Industry Investment

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Council is committed to ensuring the liveability and opportunities, securing that future generations will be able to enjoy living, working, studying and playing here for decades to come.

With the aim of placing the Western Downs on the forefront of a changing world by boosting the local economy, embracing innovative opportunities and encouraging proactive and Future-Fit developments.

The area has experienced significant economic growth over the past decade, demonstrated by a strong increase in Gross Regional Product. Western Downs is one of the leading regions in Australia based on percentage annual population growth, despite global shifts of urbanisation. Trademarked as the “Energy Capital of Queensland” and have the industry to prove it with coal mining, coal seam gas, wind and solar renewable energy facilities.

Further expansion of coal seam gas and renewable energy projects throughout the region form part of the next wave of energy development, and promises to keep the uplift in regional development alive in the Western Downs. 

Retail developments outside the energy space further evidence on-going investment in the Western Downs with retail heavy-weights, Bunnings Warehouse and Aldi Supermarket, taking leaseholds in Dalby. 

Key competitive advantages of the Western Downs region  

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Living in the Western Downs is affordable compared to many parts of Queensland with a strong offering of quality public and private secondary education and pathways into innovation focused industry.

Connection to domestic and export markets: Western Downs is strategically located between the east coast and the west with connectivity to national and international export markets such as Toowoomba Wellcamp Airport and the Port of Brisbane. The region allows industrial proximity to Inland Rail and centrally located to the Queensland Renewable Energy Zone (centre of the energy grid).  Western downs has available land to expand and land zoned to allow for low medium and high impact industries.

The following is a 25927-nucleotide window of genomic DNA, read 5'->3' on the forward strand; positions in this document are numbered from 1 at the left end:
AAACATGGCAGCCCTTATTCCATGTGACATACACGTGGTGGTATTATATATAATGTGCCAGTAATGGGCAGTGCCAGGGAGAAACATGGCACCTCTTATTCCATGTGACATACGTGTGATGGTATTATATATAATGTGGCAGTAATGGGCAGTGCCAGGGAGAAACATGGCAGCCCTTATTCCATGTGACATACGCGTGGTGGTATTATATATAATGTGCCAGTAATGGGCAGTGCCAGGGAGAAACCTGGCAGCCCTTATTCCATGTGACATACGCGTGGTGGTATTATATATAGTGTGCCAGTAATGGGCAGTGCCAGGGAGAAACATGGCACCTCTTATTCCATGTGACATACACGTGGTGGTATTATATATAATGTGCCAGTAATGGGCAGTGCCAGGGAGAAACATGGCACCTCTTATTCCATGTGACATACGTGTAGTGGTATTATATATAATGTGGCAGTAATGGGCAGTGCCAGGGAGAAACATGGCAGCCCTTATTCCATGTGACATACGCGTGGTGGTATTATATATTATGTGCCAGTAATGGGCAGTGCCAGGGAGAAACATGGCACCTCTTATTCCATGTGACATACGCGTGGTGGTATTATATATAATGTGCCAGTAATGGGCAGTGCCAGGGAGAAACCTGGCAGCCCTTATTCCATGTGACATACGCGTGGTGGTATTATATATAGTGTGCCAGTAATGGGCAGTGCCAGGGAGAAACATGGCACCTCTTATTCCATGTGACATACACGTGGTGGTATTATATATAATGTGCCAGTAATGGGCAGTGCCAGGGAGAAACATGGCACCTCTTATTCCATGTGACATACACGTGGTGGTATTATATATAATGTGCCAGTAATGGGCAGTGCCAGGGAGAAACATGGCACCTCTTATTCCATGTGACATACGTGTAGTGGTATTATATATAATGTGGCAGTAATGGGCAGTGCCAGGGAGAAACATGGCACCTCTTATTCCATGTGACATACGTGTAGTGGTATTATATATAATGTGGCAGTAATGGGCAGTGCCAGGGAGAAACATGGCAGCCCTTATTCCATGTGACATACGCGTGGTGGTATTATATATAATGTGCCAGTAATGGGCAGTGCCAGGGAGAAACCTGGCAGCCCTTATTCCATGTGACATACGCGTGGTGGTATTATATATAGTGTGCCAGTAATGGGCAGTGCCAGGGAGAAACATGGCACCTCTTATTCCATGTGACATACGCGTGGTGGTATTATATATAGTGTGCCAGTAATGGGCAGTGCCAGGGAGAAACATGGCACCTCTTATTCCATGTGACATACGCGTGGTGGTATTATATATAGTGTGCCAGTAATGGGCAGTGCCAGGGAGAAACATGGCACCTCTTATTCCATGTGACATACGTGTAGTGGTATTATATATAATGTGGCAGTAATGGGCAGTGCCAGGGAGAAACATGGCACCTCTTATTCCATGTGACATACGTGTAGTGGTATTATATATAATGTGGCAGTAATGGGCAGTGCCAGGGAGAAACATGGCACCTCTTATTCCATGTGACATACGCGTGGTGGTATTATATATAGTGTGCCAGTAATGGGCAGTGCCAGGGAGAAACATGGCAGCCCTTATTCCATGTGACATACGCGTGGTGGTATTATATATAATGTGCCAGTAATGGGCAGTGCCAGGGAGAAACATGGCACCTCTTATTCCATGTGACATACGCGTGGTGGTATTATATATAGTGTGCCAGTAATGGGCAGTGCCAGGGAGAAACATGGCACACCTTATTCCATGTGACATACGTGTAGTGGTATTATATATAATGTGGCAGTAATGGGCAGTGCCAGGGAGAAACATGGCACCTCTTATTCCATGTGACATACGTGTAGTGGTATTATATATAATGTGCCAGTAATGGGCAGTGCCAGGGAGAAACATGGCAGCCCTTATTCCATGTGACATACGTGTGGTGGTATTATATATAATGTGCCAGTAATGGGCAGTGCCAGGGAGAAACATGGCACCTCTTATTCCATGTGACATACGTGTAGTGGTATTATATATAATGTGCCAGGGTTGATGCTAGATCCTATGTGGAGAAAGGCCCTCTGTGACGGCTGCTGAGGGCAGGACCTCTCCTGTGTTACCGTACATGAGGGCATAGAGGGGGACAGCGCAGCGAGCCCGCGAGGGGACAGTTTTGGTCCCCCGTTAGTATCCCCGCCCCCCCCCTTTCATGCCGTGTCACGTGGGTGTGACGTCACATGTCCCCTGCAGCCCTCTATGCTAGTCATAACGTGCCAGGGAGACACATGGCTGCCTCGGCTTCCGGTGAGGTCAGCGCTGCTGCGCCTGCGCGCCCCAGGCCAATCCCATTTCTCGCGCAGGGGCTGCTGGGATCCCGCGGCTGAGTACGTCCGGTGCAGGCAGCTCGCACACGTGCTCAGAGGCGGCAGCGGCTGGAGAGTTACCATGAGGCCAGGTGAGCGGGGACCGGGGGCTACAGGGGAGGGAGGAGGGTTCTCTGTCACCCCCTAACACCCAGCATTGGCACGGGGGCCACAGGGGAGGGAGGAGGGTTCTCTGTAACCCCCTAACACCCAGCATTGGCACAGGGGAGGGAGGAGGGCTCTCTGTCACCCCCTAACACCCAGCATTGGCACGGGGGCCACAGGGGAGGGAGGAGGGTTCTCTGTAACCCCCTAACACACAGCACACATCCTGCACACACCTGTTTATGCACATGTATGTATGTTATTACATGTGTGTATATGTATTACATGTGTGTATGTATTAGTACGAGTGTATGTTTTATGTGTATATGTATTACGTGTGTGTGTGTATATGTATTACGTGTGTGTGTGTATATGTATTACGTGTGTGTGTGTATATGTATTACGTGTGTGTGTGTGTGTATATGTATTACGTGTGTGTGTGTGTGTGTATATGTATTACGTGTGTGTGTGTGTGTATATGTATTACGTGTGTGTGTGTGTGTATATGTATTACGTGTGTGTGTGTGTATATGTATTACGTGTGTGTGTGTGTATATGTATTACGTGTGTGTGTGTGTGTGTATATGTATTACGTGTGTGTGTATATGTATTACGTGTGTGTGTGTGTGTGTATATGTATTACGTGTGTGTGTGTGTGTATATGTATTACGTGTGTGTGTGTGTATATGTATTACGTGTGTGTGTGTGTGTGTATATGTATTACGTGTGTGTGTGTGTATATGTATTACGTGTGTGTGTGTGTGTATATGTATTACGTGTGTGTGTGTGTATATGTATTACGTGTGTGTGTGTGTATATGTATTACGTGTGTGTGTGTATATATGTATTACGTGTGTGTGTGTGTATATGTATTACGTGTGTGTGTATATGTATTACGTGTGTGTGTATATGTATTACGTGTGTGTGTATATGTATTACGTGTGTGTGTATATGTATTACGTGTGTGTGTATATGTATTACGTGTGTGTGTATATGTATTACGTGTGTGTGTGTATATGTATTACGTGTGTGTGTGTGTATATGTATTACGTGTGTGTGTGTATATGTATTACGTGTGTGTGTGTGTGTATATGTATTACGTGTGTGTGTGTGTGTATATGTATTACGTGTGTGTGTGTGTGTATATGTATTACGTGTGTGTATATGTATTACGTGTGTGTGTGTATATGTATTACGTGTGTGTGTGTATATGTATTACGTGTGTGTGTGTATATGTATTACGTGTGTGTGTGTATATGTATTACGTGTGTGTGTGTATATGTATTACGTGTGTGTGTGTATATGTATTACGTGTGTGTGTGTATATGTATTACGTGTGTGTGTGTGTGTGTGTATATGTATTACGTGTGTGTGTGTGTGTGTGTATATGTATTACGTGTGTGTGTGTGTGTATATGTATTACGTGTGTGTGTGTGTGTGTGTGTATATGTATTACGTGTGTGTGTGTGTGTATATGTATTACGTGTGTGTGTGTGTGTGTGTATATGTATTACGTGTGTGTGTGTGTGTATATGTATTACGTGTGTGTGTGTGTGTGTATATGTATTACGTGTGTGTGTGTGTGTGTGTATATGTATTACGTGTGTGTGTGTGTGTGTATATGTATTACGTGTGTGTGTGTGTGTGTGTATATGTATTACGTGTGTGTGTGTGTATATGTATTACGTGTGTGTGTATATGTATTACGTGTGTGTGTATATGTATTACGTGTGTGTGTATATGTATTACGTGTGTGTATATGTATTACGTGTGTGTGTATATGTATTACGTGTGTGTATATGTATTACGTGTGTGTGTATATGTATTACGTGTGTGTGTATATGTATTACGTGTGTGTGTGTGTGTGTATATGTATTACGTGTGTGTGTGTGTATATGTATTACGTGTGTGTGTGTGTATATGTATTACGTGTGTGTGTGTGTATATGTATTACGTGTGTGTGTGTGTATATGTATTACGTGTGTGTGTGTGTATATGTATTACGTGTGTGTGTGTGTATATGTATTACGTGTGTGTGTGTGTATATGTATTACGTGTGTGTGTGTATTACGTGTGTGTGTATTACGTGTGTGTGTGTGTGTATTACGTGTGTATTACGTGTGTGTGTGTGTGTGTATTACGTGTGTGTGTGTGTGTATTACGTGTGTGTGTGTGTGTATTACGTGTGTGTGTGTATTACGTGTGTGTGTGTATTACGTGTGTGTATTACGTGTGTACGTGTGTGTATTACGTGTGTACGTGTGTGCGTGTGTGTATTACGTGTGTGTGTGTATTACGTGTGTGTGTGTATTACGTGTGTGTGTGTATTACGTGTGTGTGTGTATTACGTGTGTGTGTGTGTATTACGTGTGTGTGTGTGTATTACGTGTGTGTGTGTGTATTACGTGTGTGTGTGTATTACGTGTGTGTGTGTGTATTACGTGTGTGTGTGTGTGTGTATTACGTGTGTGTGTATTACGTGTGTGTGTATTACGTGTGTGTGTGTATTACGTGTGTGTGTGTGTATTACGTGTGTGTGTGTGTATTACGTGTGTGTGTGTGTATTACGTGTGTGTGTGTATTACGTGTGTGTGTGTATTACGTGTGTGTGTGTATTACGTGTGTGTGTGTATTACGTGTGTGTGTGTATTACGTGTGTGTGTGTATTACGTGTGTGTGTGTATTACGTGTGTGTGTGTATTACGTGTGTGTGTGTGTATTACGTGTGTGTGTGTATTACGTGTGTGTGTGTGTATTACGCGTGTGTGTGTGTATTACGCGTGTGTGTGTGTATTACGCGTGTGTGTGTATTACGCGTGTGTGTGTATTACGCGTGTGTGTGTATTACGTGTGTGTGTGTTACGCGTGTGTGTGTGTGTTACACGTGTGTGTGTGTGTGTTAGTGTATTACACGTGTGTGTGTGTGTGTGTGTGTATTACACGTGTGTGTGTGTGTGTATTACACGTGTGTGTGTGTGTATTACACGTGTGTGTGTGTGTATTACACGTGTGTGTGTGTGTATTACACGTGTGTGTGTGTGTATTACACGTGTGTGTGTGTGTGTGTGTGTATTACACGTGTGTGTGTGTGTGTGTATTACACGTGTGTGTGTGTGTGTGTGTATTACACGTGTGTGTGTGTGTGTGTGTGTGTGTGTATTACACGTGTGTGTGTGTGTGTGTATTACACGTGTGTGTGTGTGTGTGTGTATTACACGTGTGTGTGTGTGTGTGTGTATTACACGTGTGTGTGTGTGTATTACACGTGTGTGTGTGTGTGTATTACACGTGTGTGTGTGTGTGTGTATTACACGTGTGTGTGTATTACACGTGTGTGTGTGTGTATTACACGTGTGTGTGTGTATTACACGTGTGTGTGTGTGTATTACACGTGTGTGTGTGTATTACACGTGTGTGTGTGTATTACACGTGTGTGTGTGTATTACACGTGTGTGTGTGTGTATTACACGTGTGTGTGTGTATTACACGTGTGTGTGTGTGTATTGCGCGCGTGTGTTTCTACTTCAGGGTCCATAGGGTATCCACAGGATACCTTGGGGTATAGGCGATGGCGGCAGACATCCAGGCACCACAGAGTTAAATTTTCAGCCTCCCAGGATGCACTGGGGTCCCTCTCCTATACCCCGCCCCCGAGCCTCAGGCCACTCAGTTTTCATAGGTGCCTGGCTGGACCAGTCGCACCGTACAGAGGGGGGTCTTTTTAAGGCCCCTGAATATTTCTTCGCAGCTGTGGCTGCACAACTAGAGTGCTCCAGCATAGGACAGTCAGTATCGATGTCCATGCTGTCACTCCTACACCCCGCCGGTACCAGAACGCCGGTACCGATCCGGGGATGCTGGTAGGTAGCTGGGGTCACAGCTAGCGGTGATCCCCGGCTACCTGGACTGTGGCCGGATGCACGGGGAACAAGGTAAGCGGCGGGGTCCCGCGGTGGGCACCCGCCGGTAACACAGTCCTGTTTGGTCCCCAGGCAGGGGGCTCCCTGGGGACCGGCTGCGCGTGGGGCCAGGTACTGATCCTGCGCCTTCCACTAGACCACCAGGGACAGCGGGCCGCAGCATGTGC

Strong agriculture, intensive agriculture, energy and manufacturing. Our region has long been built on the economic pillars of agriculture and intensive agriculture, but in more recent years the growth of our manufacturing and energy sectors have developed to bolster our strong regional economy.

How the Economic Development team supports investors

We pride ourselves on being a business-friendly Council with award-winning planning scheme with access to a suitable and skilled workforce. The Western Downs has available land allowing for low, medium and high impact industries. Utilisation of quality infrastructure and services. Increased educational opportunities and increased and diverse local employment opportunities.

Council's Economic Development team offers assistance and support to our region's businesses with the following:

  • Facilitate and promote business and industry events throughout the year to enhance growth in our key industries; 
  • Support business development opportunities through collaboration with key strategic partners;  
  • Refer businesses to government agencies and economic development organisations providing business support and grants and funding opportunities; 
  • Provide information on developments and investment within the Western Downs region;  
  • Provide economic impact modelling and statistics to support grant and funding applications. 

Strong relationships with key partners: Chambers of Commerce, Toowoomba Surat Basin Enterprise (TSBE), Regional Development Australia Darling Downs South West (RDA DDSW), Regional Australia Institute (RAI), and the Queensland Small Business Commissioner.

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crops-farming-agriculture.jpeg Agriculture is at the heart of the Western Downs economy and not just because it employs the largest Western Downs workforce.